Oh, and a bonus positive for the manga: when you compare Hot Gimmick to her other works, suddenly Hot Gimmick becomes her magnum opus. Seriously. Her other works involve every problem and flaw in Hot Gimmick taken up several notches, only minus the charm.

Viz Media released Aihara’s Honey Hunt and Tokyo Boys & Girls. They also published an alternate-ending story titled Hot Gimmick S.

Reader Rating

3.08/5 (13)

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  1. insightblue

    Omg, “best worst” is exactly right. I love this manga, even though it’s really bad. I’ve re-read it a few times, but always end up yelling at the characters throughout lol.

    1. Krystallina (Post author)

      It’s so bad it’s good. Always fun to yell at Hatsumi & co. because they so deserve it.

  2. Coco

    LOL. I never thought of equating “Hot Gimmick” to “Twilight,” but they surprisingly have similar themes. Have you read the alternate ending light novel? I actually love it more than the manga’s ending.

    I still wish that an english pub would pick up Aihara’s “From 5 to 9.” I’m behind on the German localized versions, but I’ve read up to volume 7 and think it’s the best shojo title Aihara’s written so far.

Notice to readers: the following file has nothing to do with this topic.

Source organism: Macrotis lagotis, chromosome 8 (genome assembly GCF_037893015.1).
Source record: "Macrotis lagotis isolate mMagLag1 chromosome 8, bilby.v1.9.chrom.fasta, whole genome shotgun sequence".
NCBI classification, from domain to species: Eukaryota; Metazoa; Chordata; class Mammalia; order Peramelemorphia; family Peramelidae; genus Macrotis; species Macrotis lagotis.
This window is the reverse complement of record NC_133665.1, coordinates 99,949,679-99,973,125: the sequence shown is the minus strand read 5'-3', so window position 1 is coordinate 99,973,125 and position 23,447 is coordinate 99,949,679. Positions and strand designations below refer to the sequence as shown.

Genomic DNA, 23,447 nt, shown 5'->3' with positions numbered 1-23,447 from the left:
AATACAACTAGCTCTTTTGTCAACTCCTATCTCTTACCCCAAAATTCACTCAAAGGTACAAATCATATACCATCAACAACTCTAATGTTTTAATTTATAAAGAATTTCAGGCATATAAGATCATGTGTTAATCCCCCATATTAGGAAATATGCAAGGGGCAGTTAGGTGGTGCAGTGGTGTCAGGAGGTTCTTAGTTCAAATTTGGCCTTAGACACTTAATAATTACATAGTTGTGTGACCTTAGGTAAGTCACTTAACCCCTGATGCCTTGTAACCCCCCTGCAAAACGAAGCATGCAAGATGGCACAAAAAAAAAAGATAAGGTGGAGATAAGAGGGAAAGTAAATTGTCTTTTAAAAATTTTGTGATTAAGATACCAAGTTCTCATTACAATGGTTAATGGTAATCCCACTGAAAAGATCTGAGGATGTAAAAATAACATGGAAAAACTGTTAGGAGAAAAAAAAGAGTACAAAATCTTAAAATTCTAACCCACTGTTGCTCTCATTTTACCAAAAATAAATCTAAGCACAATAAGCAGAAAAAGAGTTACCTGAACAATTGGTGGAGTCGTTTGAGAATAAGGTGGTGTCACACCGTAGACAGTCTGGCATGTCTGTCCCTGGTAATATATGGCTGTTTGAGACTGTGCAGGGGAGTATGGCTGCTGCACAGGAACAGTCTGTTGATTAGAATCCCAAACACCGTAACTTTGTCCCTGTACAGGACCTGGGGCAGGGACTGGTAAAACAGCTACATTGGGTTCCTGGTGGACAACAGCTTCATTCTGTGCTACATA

1. Krystallina (Post author)

      Really? I haven’t read it, but most of what I’ve heard about 5 to 9 was negative.

      Hot Gimmick S is actually the next review, but I thought it was poorly written. Too short and not convincing enough.

      1. Coco

        Hmm… I guess I’m one of those odd balls who likes weird stories. *shrugs*

        True. It was too short. I guess I like it mostly because of the pairing.

  3. Kapodaco

    So The Room in manga form, eh?

    1. Krystallina (Post author)

      I’ve never even heard of The Room until now, and it sounds like for good reason.

  4. The Otaku Judge

    I hate answering the phone. Please don’t slap me.

    1. Krystallina (Post author)

      No, no. You’re supposed to answer the phone for your tsundere practice. “I-i-it’s not like I wanted to talk to you or anything! But if you want to talk to me so badly, I guess I can oblige.”

  5. dreager1

    I dunno, I have to say this sounds pretty awesome. The main character sounds like the main character of Seven Deadly Sins who also takes advantage of the heroine while she’s asleep. It just goes a little too far imo and I feel like the character can’t be redeemed after that.

    1. Krystallina (Post author)

      At least we learn there’s a reason for Meliodas’ behavior. (And it’s a comedy, not drama.) hot Gimmick is definitely… interesting, but I’d rather hang out with Elizabeth and The Seven Deadly Sins any day over Hatsumi and company. Although it could be because I couldn’t resist giving Hawk a hug. XD